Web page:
“Just say no.”
If you attended public school anywhere in the Midwest or South, regions collectively referred to as the Bible Belt, it’s probably safe to say you are familiar with this position on sex, drugs and alcohol.
However, recent studies show Americans could learn a thing or two about teen sex from the Dutch.
In her study “Sex, love, and autonomy in the teenage sleepover,” sociologist Amy Schalet examined attitudes towards teen sexuality in the Netherlands compared to those of the United States, highlighting the acceptance and progressiveness of the former.
She writes in her study, “Dutch parents…downplay the dangerous and difficult sides of teenage sexuality, tending to normalize it.”
Within Dutch culture, very unlike America, is the concept of “readiness,” the universal and completely normal process of becoming physically and emotionally ready to engage in sexual activity. Moreover, many Dutch parents allow their children to have sleepovers with their significant others, an idea that would pale most American parents.
One might assume teen-pregnancy rates in the Netherlands must be sky-high, that their teens must be immoral and licentious. In fact, according to Advocates for Youth’s 2010 study, the Netherlands has the seventh-lowest teen birth rate in the world, averaging about 11.8 births for every 1,000 girls.
The United States? 72.2, over six times higher than the Netherlands.
Why is this? The first and foremost answer is the aforementioned dominance of abstinence-only education in American public schools. In this moralistic curriculum, states promote the traditional Christian code of waiting until marriage to engage in sex.
According to the Guttmatcher Institute’s “State Policies In Brief” report, within American education, 22 states “require that abstinence be stressed” and 12 require that it be “covered during instruction.” Only 17 states “require…education cover contraception.” Some districts actually lose state funding if they do not conform to the state’s stance on sex ed.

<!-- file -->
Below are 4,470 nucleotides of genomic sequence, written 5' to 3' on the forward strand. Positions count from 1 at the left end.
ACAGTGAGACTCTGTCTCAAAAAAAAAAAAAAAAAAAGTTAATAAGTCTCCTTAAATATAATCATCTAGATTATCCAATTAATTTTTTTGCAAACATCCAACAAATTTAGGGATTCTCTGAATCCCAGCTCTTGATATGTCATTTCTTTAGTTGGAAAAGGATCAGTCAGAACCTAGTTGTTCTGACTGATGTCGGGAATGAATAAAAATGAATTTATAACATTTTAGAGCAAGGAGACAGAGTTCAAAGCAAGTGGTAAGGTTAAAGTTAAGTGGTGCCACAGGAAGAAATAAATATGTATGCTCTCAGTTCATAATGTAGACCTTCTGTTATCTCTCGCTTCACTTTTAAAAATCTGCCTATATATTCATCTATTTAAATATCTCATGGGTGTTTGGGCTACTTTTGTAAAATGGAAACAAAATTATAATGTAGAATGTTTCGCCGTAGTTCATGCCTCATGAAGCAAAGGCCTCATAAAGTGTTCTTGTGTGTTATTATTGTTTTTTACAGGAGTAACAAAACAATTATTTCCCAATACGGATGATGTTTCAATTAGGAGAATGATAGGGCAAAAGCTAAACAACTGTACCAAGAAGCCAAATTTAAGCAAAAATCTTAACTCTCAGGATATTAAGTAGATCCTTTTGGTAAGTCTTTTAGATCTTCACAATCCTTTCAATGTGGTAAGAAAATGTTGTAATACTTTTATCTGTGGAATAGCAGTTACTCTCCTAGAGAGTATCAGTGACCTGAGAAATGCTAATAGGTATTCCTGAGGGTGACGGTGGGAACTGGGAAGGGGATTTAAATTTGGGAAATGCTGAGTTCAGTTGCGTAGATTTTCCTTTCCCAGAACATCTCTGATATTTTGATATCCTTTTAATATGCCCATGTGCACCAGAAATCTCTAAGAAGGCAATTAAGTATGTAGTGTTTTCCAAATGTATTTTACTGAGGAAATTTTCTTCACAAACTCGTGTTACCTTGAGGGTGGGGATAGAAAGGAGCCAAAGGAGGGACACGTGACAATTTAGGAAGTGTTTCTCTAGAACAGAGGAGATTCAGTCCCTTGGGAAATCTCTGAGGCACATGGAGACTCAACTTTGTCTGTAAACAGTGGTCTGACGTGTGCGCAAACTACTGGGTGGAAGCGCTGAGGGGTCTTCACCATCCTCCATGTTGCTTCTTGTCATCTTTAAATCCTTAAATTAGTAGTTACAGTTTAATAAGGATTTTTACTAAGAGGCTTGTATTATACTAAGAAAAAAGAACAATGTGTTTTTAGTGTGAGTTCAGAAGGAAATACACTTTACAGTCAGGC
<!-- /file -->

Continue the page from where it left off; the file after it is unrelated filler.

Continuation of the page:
When I was in seventh grade “health” class at my junior high school, I was given an “Abstinence Contract” to sign, promising myself and my peers that I would not engage in pre-marital sex. My instructor skimmed over contraceptives, not even showing us pictures of the different forms. We did focus on gruesome pictures of STDs and STIs, although I presume this was meant to scare us.
These actions bring me to what I believe to be the second reason why the U.S. has a higher birth rate than the Netherlands 8212; in America, we tend to think of sexuality as embarrassing and dirty. Because teens are taught that their actions are unnatural and sinful, they are afraid to talk to their parents about getting birth control.
The Advocates for Youth study also illuminates another dramatic dichotomy: American teens have over twice as many abortions as Dutch teens, who are taught early on to protect themselves and have safe sex.
We don’t have to “just say yes” to the extreme of the Dutch, but it’s time that we stop pretending teens don’t have or use their reproductive organs.
Emily Atteberry is a freshman journalism major from Olathe, Kan.